How the Church has Weaponized Guilt
By Naomi Pepper
One of my childhood best friends recently became a Christian. I’ll call him Paul for the sake of anonymity and because his conversion reminds me a bit of Saul becoming Paul in the Bible. He made some intense lifestyle changes on his way into the church, and he’s hardly recognizable. I’m proud of him, but I also worry about the amount of anxiety he’s experiencing as he tries to “get things right.”
Over Christmas break, Paul made breakfast. It was super vegan and kind of terrible. It was actually so terrible that when he took a bite, he immediately began choking on it. If you grew up as a Seventh-day Adventist, you might remember hearing people tell you not to drink water with your food because “Ellen White says so.” I watched Paul take a sip of water because he was choking and then immediately pray to God for forgiveness. He proceeded to eat the rest of the meal because he felt guilty about wasting (I could not).
Let’s be clear: I do not believe that God would have condemned Paul for drinking water with his food in any normal circumstance, and especially not this one. Paul’s cooking was terrible, probably the worst vegan food I’ve ever had, and he did the only logical thing he could by washing it down. I would argue that I did the next logical thing by not finishing the food, but that’s another story.
When a healthy conscience becomes ridden with anxiety, guilt, and shame, it’s no longer the work of the Holy Spirit. One of the clearest things we know about the work of the Holy Spirit is the fruits it produces: love, joy, peace, patience, kindness, goodness, faithfulness, gentleness, and self-control (Galatians 5:22-23). Paul was not feeling peace during his transition into the church.
Church communities are slow to correct behavior like Paul’s because his anxiety showed itself as strong conviction, but I remember when he left the church as a kid for almost the exact same reason that he is back in it now: guilt. He was made to feel like it was indulgent or wrong when he enjoyed life, and Paul really, really enjoyed life.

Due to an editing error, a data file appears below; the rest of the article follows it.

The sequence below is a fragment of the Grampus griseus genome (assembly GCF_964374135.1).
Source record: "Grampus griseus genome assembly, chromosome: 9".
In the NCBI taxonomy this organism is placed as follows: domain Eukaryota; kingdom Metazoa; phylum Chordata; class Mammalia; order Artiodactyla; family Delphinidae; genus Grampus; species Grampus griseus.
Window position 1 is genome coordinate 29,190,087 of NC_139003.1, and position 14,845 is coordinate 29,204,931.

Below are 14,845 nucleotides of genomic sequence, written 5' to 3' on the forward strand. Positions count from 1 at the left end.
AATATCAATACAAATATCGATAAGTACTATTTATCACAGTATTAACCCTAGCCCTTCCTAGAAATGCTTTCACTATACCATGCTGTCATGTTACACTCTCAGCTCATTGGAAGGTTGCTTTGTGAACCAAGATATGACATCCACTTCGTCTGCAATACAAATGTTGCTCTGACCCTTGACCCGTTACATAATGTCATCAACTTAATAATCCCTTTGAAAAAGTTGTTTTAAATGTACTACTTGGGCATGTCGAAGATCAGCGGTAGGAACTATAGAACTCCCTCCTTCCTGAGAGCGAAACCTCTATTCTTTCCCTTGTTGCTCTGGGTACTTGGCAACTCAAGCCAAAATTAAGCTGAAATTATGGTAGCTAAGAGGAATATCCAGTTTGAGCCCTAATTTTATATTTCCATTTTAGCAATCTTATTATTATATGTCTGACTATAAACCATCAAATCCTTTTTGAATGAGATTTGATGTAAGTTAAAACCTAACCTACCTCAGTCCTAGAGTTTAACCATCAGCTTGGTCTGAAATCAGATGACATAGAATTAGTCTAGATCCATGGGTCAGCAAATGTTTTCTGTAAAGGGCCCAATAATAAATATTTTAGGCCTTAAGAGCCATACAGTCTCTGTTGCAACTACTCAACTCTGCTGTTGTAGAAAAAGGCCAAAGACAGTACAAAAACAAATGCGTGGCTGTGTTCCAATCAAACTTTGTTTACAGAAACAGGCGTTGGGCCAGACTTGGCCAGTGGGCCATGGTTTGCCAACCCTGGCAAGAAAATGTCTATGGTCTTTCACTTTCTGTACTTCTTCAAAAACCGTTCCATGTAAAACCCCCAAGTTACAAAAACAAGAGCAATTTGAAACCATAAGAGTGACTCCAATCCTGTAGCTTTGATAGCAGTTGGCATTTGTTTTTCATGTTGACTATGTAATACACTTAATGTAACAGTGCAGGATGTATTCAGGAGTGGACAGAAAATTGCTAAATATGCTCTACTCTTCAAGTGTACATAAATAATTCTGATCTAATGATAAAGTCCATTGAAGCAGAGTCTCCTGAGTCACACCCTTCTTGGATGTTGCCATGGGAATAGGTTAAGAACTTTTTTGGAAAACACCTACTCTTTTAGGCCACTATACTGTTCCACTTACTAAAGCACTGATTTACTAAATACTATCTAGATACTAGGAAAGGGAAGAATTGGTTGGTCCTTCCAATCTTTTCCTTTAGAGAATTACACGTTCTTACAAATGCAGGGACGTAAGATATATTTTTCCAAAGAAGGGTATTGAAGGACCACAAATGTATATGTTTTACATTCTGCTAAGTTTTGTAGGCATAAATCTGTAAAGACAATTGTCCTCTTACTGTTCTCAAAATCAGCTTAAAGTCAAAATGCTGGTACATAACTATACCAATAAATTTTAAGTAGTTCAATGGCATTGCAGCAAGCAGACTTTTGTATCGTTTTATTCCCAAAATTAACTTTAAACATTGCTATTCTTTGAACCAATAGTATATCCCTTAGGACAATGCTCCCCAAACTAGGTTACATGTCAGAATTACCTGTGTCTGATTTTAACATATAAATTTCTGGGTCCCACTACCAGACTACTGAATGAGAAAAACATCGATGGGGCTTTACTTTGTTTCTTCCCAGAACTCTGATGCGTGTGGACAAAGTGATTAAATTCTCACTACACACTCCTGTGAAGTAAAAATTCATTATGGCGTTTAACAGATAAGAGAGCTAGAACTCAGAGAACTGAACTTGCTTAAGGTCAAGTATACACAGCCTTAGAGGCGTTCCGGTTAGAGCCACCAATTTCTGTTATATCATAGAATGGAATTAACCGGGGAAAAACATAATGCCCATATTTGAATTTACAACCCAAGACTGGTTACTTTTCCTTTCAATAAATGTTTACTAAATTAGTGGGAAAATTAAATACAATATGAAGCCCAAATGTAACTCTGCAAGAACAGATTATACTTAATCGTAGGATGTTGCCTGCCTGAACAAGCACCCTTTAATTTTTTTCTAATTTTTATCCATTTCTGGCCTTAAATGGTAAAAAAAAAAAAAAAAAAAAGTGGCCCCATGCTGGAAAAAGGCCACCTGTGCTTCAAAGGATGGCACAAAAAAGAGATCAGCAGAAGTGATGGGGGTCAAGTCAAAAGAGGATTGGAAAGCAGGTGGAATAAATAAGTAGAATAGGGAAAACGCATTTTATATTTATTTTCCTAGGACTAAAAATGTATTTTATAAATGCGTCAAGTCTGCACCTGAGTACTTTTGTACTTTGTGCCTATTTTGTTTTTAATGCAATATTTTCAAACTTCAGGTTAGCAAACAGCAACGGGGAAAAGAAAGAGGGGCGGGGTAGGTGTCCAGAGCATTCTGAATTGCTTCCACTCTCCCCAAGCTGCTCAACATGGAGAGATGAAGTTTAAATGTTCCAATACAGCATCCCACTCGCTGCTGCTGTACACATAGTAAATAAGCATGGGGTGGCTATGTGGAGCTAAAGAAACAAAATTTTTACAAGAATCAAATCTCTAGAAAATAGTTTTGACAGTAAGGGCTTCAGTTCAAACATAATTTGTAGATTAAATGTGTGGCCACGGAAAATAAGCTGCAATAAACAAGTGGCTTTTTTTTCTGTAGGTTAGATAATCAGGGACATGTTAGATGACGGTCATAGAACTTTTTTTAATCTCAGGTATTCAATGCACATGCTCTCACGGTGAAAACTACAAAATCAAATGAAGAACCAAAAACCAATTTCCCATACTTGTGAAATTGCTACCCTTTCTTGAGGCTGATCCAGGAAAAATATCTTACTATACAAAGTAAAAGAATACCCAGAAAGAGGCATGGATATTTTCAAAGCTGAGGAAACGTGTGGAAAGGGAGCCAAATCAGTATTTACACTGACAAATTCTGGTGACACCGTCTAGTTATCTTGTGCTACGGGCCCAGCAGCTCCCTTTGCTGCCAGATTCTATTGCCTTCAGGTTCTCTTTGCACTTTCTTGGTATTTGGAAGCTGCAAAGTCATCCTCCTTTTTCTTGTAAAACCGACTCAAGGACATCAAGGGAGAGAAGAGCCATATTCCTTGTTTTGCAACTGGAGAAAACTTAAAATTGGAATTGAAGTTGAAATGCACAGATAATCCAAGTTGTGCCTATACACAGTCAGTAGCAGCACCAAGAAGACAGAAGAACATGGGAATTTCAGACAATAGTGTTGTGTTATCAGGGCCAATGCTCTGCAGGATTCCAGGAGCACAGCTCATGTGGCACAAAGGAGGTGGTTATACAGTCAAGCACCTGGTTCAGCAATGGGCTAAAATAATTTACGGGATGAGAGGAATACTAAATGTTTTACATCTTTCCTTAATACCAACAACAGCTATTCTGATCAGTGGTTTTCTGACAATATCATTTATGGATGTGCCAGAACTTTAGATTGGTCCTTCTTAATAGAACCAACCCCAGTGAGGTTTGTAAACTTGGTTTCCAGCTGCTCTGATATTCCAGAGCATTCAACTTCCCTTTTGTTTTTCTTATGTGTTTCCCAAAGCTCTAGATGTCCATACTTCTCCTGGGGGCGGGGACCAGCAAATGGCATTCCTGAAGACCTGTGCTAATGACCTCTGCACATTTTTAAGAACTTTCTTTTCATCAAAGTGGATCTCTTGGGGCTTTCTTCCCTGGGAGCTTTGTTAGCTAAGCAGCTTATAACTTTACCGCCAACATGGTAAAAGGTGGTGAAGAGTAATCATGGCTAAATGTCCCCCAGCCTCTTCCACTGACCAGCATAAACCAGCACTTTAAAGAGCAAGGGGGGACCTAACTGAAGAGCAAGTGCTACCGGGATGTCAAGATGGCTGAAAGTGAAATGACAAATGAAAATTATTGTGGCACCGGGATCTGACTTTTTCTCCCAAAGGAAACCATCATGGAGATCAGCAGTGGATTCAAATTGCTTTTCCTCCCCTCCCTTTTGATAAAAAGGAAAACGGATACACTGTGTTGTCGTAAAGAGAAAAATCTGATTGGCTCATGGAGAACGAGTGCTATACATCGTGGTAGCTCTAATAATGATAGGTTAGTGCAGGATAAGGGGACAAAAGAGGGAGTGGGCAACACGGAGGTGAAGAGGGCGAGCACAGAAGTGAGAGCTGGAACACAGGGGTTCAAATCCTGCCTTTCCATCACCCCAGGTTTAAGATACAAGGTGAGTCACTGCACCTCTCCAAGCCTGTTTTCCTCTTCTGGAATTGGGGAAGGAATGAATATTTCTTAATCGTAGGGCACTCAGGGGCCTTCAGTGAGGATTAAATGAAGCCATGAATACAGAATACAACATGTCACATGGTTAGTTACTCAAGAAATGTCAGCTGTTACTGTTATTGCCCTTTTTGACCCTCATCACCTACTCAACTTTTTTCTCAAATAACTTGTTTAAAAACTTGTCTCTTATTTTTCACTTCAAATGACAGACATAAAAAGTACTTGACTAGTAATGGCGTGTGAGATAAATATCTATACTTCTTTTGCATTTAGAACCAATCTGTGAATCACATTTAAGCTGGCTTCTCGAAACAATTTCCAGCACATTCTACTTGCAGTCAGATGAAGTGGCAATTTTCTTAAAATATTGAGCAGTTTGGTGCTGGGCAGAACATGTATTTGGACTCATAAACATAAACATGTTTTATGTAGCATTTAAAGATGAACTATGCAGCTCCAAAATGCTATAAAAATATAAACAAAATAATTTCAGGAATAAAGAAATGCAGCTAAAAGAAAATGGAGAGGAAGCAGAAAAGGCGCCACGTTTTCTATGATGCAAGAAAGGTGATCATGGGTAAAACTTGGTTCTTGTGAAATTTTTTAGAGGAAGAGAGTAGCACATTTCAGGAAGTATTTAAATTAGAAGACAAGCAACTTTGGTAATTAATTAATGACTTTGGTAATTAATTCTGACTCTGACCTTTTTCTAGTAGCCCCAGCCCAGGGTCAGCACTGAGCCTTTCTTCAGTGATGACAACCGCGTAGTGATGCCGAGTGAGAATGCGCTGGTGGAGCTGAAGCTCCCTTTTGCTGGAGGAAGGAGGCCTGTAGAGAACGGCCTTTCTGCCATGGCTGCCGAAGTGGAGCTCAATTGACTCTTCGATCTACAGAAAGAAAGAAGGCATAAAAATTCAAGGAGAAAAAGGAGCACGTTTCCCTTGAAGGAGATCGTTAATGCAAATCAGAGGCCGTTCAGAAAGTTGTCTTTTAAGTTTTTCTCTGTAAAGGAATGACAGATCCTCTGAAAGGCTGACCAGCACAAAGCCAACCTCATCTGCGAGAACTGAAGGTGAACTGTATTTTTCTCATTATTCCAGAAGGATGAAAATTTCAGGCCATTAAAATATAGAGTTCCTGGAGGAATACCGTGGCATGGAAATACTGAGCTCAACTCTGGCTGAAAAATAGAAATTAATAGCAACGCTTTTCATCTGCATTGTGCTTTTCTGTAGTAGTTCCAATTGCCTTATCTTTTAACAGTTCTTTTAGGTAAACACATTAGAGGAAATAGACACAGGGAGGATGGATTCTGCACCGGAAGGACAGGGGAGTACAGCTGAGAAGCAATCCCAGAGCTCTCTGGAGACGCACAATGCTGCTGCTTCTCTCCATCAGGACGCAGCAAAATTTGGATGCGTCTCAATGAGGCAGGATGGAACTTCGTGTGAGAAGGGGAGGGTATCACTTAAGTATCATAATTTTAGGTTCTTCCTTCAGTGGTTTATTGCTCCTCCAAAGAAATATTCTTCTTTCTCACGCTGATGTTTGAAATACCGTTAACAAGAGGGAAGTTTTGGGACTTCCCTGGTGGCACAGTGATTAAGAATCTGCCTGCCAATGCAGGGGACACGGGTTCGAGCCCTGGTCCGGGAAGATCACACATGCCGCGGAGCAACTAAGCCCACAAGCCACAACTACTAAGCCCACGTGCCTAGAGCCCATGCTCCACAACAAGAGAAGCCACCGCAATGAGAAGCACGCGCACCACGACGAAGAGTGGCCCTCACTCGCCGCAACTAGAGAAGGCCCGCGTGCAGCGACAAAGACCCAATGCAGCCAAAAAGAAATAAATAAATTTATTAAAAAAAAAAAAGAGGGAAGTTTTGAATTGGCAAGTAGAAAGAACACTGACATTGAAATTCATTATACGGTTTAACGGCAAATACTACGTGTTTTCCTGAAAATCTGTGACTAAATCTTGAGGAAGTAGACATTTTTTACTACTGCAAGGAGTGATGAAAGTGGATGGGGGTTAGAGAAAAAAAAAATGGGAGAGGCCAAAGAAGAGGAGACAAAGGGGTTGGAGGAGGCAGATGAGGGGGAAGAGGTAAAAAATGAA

Paul felt on a grand scale what I’ve felt in smaller doses. A twinge of guilt when we’ve made a mistake is good. It keeps us accountable. But obsessive anxiety tears us down, and those who taught it to us were wrong to do so. The church used guilt as a weapon to either keep us in or kick us out as young people (for Paul, it was both), and that was wrong.
In an attempt to reverse the effects of weaponized guilt in my own life, I’ve begun focusing on the work that God actually wants to do in my life, and I believe that He has bigger priorities than making me feel guilty about drinking water with breakfast. God’s intention is to build me up, not pick away at my faults until I’m an anxious mess. He intends to make me soar on wings like eagles, run and not grow weary, walk and never faint (Isaiah 40:31), not grovel at His feet for all eternity.
If the focus of our faith is finding new sins to purge, it seems to me that we’d be awfully bored in heaven when there are no more sins for purging. There will be less of me and more of Him as I grow, but that comes from focusing on the “more of Him” part, not the “less of me” part. We can’t just get rid of ourselves; we need to fill up with God and His love for us that trumps any guilt weaponization from the church.
“And the peace of God, which transcends all understanding, will guard your hearts and your minds in Christ Jesus.” Philippians 4:7